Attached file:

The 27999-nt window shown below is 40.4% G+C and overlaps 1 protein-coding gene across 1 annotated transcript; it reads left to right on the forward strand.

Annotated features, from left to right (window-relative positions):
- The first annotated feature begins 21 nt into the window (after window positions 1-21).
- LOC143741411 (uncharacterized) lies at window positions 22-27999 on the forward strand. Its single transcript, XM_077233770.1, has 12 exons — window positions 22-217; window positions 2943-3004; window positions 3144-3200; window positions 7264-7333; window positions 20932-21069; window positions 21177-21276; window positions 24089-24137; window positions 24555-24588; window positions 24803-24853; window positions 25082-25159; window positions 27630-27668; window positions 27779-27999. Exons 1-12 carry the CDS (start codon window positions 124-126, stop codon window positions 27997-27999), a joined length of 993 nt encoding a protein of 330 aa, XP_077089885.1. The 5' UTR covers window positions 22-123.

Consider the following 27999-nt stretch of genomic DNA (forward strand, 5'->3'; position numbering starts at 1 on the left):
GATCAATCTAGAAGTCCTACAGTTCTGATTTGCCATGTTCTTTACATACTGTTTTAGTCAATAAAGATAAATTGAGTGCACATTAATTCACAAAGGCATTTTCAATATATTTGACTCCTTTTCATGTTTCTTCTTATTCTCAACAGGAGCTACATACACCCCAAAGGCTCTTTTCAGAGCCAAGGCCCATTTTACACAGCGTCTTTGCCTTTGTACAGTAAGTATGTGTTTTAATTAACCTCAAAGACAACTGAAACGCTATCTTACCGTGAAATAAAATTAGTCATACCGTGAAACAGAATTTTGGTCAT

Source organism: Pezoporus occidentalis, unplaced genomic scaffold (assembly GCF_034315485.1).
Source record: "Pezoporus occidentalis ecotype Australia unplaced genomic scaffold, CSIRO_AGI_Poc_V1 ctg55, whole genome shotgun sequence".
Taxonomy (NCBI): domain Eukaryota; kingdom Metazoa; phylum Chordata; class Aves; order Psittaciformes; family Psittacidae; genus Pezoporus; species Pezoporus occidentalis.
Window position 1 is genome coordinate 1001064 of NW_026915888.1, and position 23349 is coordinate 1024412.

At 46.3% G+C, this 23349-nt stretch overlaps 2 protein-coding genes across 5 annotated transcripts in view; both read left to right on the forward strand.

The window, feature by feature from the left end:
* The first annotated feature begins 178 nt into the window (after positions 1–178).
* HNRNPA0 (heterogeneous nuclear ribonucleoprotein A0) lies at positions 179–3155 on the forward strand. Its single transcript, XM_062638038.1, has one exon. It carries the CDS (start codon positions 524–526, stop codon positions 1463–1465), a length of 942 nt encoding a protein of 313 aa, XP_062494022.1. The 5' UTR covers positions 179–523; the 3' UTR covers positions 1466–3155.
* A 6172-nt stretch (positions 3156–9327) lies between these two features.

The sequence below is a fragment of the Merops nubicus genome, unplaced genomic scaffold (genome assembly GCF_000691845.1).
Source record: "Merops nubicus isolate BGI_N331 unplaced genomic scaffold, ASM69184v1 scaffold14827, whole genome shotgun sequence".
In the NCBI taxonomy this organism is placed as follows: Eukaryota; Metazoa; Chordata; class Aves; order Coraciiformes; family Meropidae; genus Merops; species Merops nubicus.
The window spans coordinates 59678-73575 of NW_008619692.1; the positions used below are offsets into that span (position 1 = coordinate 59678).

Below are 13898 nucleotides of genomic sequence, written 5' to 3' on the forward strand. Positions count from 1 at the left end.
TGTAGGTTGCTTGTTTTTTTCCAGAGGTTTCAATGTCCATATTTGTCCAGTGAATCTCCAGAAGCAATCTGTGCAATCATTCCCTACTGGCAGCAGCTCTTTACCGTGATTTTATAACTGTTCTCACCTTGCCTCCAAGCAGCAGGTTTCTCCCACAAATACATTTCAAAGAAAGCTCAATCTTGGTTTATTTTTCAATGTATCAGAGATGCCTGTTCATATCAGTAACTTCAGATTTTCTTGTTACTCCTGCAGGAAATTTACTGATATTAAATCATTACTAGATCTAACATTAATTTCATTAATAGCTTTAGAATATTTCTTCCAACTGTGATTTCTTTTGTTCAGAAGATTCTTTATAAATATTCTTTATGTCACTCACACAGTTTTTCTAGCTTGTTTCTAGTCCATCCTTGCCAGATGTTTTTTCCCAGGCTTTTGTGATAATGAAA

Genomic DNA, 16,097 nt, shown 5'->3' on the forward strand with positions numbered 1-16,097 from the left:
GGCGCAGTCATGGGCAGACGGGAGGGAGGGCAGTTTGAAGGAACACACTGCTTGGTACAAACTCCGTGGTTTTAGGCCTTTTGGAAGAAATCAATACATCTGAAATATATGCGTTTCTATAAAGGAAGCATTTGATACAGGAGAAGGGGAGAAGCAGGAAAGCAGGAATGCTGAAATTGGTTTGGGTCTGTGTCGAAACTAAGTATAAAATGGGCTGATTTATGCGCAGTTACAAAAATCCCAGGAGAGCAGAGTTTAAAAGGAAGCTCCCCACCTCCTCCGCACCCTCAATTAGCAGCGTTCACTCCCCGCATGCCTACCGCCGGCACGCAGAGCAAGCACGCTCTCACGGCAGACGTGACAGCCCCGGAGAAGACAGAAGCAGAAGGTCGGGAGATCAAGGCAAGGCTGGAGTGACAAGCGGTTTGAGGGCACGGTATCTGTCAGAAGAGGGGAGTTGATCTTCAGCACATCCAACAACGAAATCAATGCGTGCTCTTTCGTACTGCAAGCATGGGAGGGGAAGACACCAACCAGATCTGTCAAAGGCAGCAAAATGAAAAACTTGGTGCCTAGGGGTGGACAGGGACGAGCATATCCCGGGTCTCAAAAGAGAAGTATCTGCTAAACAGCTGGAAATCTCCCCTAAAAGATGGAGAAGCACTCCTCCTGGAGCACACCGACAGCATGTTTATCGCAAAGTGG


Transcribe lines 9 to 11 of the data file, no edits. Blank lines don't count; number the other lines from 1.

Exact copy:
Taxonomy (NCBI): domain Eukaryota; kingdom Metazoa; phylum Chordata; class Aves; order Psittaciformes; family Psittacidae; genus Pezoporus; species Pezoporus occidentalis.
Window position 1 is genome coordinate 1001064 of NW_026915888.1, and position 23349 is coordinate 1024412.

At 46.3% G+C, this 23349-nt stretch overlaps 2 protein-coding genes across 5 annotated transcripts in view; both read left to right on the forward strand.